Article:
This concert film, capturing the Talking Heads over several performances in December of 1983, has grown in stature considerably over the years, to the point where it can now be called the most famous concert film ever produced.
The film itself, directed by former exploitationist and later arthouse darling Jonathan Demme, is well-known for several sequences: David Byrne performing “Psycho Killer” solo to a cassette player’s accompaniment; David Byrne dancing with a lamp during “This Must Be The Place”; David Byrne wearing the giant suit. While the other band members – keyboardist Jerry Harrison, bassist Tina Weymouth, and drummer Chris Frantz – come across on stage a little shy, Byrne barks like a madman, doing some sort of jerky, spastic, regimented descendent of the black funk Talking Heads owe so much to. Even the black musicians who come on stage midway through – including P-Funk genius Bernie Worrell – are eclipsed by Byrne’s bizarre charisma.
Demme’s direction was, in its own time, just as innovative, with its stark lighting and colours, long takes of performers, and lack of crowd shots. Watching this direction today, it isn’t as obviously avant-garde as are the music or the performances; nevertheless, the film is still bold, sometimes funny, and always thrilling.
Audio and Visuals
The mix used here has been remastered, re-remastered, and re-remastered again, though several audio tracks are available for selection when you watch the film. Whichever you choose, it sounds so fantastic it’s hard to believe the show was recorded live, with instruments precisely picked out, vocals easily audible, and nothing lost or buried. The crowd are almost never audible, just as they are almost never visible. The lighting used in the film was intentionally untraditional, which can at times mean performers aren’t as illuminated as we would perhaps like, but it also gives the film its look and its feel.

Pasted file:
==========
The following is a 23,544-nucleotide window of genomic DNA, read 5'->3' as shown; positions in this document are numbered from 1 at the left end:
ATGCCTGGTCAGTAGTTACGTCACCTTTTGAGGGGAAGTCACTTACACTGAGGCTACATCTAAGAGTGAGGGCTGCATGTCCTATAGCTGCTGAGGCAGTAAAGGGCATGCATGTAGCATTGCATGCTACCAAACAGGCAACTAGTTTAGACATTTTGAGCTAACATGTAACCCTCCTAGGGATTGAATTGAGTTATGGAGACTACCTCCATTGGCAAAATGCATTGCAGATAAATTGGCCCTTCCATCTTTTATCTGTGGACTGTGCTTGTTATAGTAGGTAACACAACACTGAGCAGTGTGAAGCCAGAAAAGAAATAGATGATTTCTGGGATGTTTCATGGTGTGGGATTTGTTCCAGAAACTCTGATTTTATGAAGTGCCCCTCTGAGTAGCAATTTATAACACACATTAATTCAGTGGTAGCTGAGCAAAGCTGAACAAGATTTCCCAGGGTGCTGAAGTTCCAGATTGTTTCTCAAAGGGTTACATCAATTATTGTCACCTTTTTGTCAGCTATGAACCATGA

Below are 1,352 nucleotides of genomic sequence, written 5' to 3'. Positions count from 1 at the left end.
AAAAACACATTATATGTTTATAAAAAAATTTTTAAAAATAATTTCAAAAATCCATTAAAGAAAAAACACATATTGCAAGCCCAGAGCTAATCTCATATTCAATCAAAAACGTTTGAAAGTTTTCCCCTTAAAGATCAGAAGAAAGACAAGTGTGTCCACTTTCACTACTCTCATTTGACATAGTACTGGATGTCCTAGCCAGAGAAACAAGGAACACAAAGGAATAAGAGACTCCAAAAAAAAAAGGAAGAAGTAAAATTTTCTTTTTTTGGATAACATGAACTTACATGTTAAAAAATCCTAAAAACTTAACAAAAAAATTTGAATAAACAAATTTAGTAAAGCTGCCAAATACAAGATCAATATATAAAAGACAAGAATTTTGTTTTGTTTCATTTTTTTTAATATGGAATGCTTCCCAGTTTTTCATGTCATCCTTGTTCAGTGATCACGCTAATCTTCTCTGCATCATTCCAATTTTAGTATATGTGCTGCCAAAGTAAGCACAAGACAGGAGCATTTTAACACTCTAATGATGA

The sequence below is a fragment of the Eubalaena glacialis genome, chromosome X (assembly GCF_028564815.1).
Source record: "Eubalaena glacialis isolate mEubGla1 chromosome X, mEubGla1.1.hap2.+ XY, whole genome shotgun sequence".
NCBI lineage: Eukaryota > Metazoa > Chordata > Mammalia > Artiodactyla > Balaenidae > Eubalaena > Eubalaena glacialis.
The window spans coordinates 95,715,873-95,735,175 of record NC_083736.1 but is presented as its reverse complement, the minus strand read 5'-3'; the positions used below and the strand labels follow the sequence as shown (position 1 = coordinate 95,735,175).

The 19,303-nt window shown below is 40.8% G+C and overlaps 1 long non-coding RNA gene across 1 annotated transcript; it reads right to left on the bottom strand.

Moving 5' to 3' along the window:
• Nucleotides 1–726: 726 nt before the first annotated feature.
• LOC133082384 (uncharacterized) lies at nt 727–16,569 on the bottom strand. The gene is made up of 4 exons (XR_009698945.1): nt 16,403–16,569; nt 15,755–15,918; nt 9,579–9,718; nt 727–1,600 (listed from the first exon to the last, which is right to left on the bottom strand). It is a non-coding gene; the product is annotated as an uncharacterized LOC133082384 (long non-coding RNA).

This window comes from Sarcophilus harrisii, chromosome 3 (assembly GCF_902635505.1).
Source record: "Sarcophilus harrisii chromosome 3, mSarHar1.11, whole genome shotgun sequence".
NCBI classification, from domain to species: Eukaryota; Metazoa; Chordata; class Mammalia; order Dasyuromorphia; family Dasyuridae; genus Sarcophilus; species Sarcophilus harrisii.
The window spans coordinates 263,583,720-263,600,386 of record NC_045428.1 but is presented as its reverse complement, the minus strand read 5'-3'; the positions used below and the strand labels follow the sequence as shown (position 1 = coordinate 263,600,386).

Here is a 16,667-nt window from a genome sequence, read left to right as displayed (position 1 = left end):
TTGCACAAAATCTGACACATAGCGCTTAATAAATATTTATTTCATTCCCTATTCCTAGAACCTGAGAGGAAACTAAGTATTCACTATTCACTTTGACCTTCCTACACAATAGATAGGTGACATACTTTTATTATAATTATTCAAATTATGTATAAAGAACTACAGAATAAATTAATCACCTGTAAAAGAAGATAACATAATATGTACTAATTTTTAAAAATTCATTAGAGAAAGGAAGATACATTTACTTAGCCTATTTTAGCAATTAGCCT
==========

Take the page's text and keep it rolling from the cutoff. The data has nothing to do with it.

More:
The box features the same poster used to promote the film during its original ’84 release. The menu features Byrne’s tapping foot and the famous “Psycho Killer” drum machine loop – it’s incredibly cool.
There is a commentary by Demme and the band, surprisingly dull considering the artsy/weird/thoughtful credentials of all five individuals. Too often, the commentary devolves into simply narrating what’s on-screen – there’s a moment when Heads side project Tom Tom Club are performing “Genius of Love”, we get to the lyric “Stepping in rhythm to Kurtis Blow”. “We were listening to Kurtis Blow”, says Tina. You don’t say?
Aside from the commentary, there are two cut songs, “Cities” and “Big Business/I Zimbra”; a short and slightly silly “Self Interview” in which Byrne interviews himself as parodies of several TV personalities; a “Montage”, which is just a short series of clips from the film – who needs it when you have the whole thing?; a storyboard; and, finally, an hour-long press conference from 1999.
Whether you’re a Talking Heads fan or not, this is a thrilling, deeply fascinating film that now not only looks and sounds better than ever, but is presented highly attractively.
Stop Making Sense receives its re-release on DVD & Blu-ray today (16th November) in a definitive, restored edition by Second Sight! Will you be checking it out? Let us know in the comment box below!